The upswing in mobile device usage has also made cyberespionage tools like Pegasus more effective and dangerous. Developed by the NSO Group, the malware uses several zero-click exploits to gain access to target devices before taking them over and collecting data from various sources (texts, phone, email, etc.). Pegasus is officially available only to governments, law enforcement, etc. but has a history of being abused to target journalists, activists, government officials, and business executives. Inspired by Pegasus’s success, Cytrox, a North Macedonian country, now offers a similar tool called Predator, and this threat is likely to spread to common cyber threat actors as well.

In 2021, cybercriminals adapted their tactics to take advantage of growing mobile adoption. Several mobile malware Trojans have emerged, including the FlyTrap, Triada, and MasterFred malware. These mobile Trojans take advantage of social media, weak app store security controls, and similar techniques to gain access and the necessary permissions on target devices.

Mobile malware and cyber threat actors have also adopted Smishing tactics, sending phishing content over SMS messages rather than email. The FluBot Android botnet is notorious for this, even using a text message about a fake FluBot infection to spread itself. Smishing attacks have caught on because they require few technical skills and are relatively inexpensive with phishing kits selling for $50-100 US.

Mobile devices have become a new front in the fight against cybercrime. For the modern business, mobile security is a key part of a corporate cybersecurity strategy.

Ransomware Attacks Are on the Rise 

Ransomware rose to prominence with the WannaCry outbreak in 2017. Since then, many ransomware groups have emerged, making it a top-of-mind and expensive threat for all businesses.

In 2021, ransomware groups demonstrated their ability and willingness to impact organizations beyond their direct targets. The Colonial Pipeline hack is the most obvious example of this as the Dark Side ransomware group caused a weeklong shutdown of one of the main pipelines servicing the US East Coast.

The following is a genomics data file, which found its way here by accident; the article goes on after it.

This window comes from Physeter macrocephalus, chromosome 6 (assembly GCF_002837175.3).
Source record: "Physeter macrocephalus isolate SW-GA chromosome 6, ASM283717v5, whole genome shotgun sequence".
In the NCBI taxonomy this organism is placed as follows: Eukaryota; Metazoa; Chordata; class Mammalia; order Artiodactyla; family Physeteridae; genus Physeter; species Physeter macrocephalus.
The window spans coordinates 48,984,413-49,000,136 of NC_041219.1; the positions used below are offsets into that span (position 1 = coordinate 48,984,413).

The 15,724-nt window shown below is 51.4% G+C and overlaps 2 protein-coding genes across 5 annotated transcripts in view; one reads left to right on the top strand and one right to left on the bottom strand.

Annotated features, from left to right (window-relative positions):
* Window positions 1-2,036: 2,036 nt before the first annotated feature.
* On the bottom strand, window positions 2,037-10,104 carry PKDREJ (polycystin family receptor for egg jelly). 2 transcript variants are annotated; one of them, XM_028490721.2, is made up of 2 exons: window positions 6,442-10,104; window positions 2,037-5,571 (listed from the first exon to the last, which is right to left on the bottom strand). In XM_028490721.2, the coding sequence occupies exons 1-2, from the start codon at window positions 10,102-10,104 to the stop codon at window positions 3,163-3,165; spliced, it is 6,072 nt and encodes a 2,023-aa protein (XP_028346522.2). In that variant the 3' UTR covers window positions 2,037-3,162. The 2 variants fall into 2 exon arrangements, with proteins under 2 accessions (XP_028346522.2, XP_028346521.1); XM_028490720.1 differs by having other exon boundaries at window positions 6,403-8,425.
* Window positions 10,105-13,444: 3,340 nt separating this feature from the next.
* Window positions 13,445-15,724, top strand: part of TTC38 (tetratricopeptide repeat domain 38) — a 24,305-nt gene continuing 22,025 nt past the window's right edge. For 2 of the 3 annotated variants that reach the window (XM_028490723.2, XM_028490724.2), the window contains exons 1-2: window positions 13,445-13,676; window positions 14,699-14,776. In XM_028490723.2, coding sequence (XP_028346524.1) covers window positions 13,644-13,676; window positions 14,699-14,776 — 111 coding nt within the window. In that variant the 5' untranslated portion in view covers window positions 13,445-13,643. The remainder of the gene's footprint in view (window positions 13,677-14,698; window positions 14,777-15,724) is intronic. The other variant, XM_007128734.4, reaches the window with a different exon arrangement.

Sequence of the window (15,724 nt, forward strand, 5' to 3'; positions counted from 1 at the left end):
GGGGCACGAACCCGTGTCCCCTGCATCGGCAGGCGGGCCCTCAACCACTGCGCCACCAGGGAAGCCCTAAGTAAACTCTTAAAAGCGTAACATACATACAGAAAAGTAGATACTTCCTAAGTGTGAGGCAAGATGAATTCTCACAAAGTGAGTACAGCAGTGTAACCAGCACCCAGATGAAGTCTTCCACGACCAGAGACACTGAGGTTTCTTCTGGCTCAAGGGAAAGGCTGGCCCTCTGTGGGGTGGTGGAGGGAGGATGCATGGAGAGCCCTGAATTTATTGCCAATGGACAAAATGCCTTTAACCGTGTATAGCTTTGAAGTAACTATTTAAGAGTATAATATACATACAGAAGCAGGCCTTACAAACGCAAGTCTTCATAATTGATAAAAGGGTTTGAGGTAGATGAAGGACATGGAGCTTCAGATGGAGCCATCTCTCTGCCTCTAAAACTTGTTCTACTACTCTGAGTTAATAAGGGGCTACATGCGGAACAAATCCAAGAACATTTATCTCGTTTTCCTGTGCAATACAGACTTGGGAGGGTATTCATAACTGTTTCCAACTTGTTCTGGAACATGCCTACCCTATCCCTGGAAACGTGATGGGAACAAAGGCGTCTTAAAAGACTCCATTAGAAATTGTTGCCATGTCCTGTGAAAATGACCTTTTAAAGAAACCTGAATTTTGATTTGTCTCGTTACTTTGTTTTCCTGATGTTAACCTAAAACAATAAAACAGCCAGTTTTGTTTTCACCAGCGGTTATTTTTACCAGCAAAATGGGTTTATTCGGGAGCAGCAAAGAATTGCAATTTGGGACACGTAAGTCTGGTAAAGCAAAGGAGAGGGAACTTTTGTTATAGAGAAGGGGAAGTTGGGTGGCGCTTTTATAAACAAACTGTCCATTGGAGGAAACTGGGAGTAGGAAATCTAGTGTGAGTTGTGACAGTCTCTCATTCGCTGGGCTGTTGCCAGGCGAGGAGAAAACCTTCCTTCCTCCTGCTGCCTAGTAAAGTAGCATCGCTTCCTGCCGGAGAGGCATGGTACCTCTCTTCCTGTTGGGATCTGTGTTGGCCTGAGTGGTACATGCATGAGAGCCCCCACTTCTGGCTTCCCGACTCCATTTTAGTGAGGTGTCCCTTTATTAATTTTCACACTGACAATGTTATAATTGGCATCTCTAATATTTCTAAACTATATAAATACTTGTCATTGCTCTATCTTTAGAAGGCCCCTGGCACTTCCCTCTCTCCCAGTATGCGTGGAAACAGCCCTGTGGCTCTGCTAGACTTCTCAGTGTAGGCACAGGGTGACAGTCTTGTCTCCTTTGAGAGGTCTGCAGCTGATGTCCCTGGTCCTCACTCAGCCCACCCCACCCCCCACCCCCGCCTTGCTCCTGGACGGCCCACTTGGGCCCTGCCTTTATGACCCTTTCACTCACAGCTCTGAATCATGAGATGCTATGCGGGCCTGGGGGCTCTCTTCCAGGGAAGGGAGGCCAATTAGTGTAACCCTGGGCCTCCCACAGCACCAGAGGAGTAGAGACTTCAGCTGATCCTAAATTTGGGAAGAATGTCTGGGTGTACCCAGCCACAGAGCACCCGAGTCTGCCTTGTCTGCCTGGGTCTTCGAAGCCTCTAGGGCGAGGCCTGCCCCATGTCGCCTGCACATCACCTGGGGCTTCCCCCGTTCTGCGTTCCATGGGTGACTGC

Beyond these high-profile attacks, ransomware groups also heavily targeted the education and healthcare sectors. These attacks caused school closures, loss of sensitive educational and healthcare information, and the delay of elective and non-emergency medical procedures. Multiple attacks by hacktivists caused public disruption in Iran by targeting railways and gas stations.

Ransomware attacks have proven to be effective and profitable for attackers. Unless this changes, they will continue to be a leading cyber threat for organizations.


Hire Professionals To Protect Your Organization
Public and private organizations are especially at risk of cyberattacks. Managing the cyber security for your organization internally can become tedious and expensive, so consider hiring cybersecurity services to do it for you.
Letting an agency handle your cyber security will guarantee the most safety, and they can also help you recover quickly from a cyberattack if one does happen. Focus on the day to day operations of your organization and leave cyber security to the professionals to make sure you’re guarded on all fronts.

Stay Safe Online
While cyberattacks are happening more and more often, that doesn’t mean we shouldn’t use all of the advanced technology available to us. Simply take steps to protect yourself using the different types of cyber security, and when necessary, bring in the CB Tech Group experts to help.